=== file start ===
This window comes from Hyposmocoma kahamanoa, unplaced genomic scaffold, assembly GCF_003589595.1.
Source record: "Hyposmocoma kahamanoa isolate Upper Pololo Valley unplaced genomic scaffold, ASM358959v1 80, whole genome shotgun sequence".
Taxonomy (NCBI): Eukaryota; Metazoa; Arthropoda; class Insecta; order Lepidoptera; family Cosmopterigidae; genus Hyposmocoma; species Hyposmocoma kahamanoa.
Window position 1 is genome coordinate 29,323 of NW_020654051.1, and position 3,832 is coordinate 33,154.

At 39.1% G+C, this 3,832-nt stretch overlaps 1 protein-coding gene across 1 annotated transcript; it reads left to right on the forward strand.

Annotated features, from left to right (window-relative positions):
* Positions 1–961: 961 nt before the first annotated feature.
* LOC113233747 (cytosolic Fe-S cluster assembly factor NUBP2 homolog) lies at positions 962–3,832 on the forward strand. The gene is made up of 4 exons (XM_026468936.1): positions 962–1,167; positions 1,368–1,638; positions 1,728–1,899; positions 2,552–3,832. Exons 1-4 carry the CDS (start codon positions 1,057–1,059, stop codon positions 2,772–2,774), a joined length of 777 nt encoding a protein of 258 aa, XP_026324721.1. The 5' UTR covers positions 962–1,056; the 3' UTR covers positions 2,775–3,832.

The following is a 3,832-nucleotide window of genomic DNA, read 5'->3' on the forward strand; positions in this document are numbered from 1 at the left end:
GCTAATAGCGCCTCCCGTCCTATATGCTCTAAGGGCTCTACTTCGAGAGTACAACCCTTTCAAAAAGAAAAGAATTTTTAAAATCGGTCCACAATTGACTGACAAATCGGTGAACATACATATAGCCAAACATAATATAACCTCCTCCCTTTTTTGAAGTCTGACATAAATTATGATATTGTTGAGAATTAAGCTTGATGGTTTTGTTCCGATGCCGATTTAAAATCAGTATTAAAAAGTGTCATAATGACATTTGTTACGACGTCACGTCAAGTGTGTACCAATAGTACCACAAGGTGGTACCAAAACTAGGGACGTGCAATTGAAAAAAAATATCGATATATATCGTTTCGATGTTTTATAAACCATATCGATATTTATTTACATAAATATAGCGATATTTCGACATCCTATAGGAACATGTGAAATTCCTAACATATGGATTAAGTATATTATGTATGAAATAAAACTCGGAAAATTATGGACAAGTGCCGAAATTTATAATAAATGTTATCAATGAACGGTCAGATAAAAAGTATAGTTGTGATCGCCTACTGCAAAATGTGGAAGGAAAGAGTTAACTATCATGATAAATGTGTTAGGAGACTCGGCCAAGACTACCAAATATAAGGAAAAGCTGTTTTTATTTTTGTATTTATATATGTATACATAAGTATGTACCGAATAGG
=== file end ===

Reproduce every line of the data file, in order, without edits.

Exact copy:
This window comes from Hyposmocoma kahamanoa, unplaced genomic scaffold, assembly GCF_003589595.1.
Source record: "Hyposmocoma kahamanoa isolate Upper Pololo Valley unplaced genomic scaffold, ASM358959v1 80, whole genome shotgun sequence".
Taxonomy (NCBI): Eukaryota; Metazoa; Arthropoda; class Insecta; order Lepidoptera; family Cosmopterigidae; genus Hyposmocoma; species Hyposmocoma kahamanoa.
Window position 1 is genome coordinate 29,323 of NW_020654051.1, and position 3,832 is coordinate 33,154.

At 39.1% G+C, this 3,832-nt stretch overlaps 1 protein-coding gene across 1 annotated transcript; it reads left to right on the forward strand.

Annotated features, from left to right (window-relative positions):
* Positions 1–961: 961 nt before the first annotated feature.
* LOC113233747 (cytosolic Fe-S cluster assembly factor NUBP2 homolog) lies at positions 962–3,832 on the forward strand. The gene is made up of 4 exons (XM_026468936.1): positions 962–1,167; positions 1,368–1,638; positions 1,728–1,899; positions 2,552–3,832. Exons 1-4 carry the CDS (start codon positions 1,057–1,059, stop codon positions 2,772–2,774), a joined length of 777 nt encoding a protein of 258 aa, XP_026324721.1. The 5' UTR covers positions 962–1,056; the 3' UTR covers positions 2,775–3,832.

The following is a 3,832-nucleotide window of genomic DNA, read 5'->3' on the forward strand; positions in this document are numbered from 1 at the left end:
GCTAATAGCGCCTCCCGTCCTATATGCTCTAAGGGCTCTACTTCGAGAGTACAACCCTTTCAAAAAGAAAAGAATTTTTAAAATCGGTCCACAATTGACTGACAAATCGGTGAACATACATATAGCCAAACATAATATAACCTCCTCCCTTTTTTGAAGTCTGACATAAATTATGATATTGTTGAGAATTAAGCTTGATGGTTTTGTTCCGATGCCGATTTAAAATCAGTATTAAAAAGTGTCATAATGACATTTGTTACGACGTCACGTCAAGTGTGTACCAATAGTACCACAAGGTGGTACCAAAACTAGGGACGTGCAATTGAAAAAAAATATCGATATATATCGTTTCGATGTTTTATAAACCATATCGATATTTATTTACATAAATATAGCGATATTTCGACATCCTATAGGAACATGTGAAATTCCTAACATATGGATTAAGTATATTATGTATGAAATAAAACTCGGAAAATTATGGACAAGTGCCGAAATTTATAATAAATGTTATCAATGAACGGTCAGATAAAAAGTATAGTTGTGATCGCCTACTGCAAAATGTGGAAGGAAAGAGTTAACTATCATGATAAATGTGTTAGGAGACTCGGCCAAGACTACCAAATATAAGGAAAAGCTGTTTTTATTTTTGTATTTATATATGTATACATAAGTATGTACCGAATAGG